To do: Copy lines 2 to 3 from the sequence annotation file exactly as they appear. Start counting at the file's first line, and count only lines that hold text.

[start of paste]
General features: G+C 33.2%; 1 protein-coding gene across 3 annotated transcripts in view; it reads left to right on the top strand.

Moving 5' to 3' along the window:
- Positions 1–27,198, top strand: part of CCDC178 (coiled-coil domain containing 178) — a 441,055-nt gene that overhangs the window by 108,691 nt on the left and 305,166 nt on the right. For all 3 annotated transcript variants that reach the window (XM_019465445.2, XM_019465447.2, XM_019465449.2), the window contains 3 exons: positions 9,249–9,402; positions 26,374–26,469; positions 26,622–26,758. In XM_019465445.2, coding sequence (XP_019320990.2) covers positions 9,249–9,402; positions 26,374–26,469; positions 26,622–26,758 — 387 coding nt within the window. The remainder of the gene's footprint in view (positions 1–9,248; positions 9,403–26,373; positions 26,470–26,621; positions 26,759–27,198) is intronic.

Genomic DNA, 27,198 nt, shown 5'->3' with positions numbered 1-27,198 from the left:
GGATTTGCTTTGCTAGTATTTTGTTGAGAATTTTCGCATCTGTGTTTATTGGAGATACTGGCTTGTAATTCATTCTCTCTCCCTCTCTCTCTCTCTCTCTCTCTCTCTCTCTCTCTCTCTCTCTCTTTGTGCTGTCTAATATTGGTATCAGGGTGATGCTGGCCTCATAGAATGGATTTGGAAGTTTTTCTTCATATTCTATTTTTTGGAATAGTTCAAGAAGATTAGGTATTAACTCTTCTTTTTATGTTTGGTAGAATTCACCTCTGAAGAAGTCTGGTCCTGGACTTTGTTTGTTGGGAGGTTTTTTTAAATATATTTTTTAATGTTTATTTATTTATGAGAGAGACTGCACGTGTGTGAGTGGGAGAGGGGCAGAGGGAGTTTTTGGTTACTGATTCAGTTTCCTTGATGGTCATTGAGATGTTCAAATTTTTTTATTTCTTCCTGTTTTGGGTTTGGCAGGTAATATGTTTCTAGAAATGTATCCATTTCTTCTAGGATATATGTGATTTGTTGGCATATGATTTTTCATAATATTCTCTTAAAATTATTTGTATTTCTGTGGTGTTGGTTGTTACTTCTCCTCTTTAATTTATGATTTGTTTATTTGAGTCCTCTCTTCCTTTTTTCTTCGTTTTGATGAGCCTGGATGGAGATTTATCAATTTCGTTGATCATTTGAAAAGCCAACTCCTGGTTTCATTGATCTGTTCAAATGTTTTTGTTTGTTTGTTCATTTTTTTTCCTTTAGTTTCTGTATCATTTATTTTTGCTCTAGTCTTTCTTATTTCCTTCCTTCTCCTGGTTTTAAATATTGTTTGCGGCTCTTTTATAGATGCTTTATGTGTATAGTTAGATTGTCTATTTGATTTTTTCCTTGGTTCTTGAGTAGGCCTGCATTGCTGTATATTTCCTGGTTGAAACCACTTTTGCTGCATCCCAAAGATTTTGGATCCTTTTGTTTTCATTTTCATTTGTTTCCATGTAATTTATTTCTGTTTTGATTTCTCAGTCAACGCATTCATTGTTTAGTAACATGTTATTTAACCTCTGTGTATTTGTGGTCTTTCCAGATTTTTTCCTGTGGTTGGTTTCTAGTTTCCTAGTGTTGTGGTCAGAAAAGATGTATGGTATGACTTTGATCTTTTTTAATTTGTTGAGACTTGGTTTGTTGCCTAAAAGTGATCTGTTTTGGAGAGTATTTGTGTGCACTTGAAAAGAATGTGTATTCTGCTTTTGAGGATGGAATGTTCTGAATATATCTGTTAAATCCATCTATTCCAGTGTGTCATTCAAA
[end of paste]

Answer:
Moving 5' to 3' along the window:
- Positions 1–27,198, top strand: part of CCDC178 (coiled-coil domain containing 178) — a 441,055-nt gene that overhangs the window by 108,691 nt on the left and 305,166 nt on the right. For all 3 annotated transcript variants that reach the window (XM_019465445.2, XM_019465447.2, XM_019465449.2), the window contains 3 exons: positions 9,249–9,402; positions 26,374–26,469; positions 26,622–26,758. In XM_019465445.2, coding sequence (XP_019320990.2) covers positions 9,249–9,402; positions 26,374–26,469; positions 26,622–26,758 — 387 coding nt within the window. The remainder of the gene's footprint in view (positions 1–9,248; positions 9,403–26,373; positions 26,470–26,621; positions 26,759–27,198) is intronic.